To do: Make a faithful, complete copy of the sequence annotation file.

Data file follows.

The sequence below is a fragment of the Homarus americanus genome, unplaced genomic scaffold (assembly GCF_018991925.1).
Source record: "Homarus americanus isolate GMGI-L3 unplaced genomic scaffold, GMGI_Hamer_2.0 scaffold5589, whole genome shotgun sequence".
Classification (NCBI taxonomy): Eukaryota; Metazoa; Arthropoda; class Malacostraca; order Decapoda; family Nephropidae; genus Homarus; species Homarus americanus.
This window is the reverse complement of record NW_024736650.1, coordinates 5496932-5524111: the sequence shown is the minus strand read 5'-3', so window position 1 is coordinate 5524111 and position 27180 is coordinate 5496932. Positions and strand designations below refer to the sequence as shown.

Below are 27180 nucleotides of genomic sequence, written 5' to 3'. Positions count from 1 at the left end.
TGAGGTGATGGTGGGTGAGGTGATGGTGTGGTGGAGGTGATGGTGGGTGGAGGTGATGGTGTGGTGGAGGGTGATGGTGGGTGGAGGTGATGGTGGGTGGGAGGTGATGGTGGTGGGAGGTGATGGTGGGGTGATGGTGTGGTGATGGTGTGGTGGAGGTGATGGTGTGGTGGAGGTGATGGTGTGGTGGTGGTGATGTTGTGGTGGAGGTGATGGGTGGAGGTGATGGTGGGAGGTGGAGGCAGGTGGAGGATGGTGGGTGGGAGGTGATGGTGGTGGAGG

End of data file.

The sequence below is a fragment of the Homarus americanus genome, unplaced genomic scaffold (assembly GCF_018991925.1).
Source record: "Homarus americanus isolate GMGI-L3 unplaced genomic scaffold, GMGI_Hamer_2.0 scaffold5589, whole genome shotgun sequence".
Classification (NCBI taxonomy): Eukaryota; Metazoa; Arthropoda; class Malacostraca; order Decapoda; family Nephropidae; genus Homarus; species Homarus americanus.
This window is the reverse complement of record NW_024736650.1, coordinates 5496932-5524111: the sequence shown is the minus strand read 5'-3', so window position 1 is coordinate 5524111 and position 27180 is coordinate 5496932. Positions and strand designations below refer to the sequence as shown.

Below are 27180 nucleotides of genomic sequence, written 5' to 3'. Positions count from 1 at the left end.
TGAGGTGATGGTGGGTGAGGTGATGGTGTGGTGGAGGTGATGGTGGGTGGAGGTGATGGTGTGGTGGAGGGTGATGGTGGGTGGAGGTGATGGTGGGTGGGAGGTGATGGTGGTGGGAGGTGATGGTGGGGTGATGGTGTGGTGATGGTGTGGTGGAGGTGATGGTGTGGTGGAGGTGATGGTGTGGTGGTGGTGATGTTGTGGTGGAGGTGATGGGTGGAGGTGATGGTGGGAGGTGGAGGCAGGTGGAGGATGGTGGGTGGGAGGTGATGGTGGTGGAGG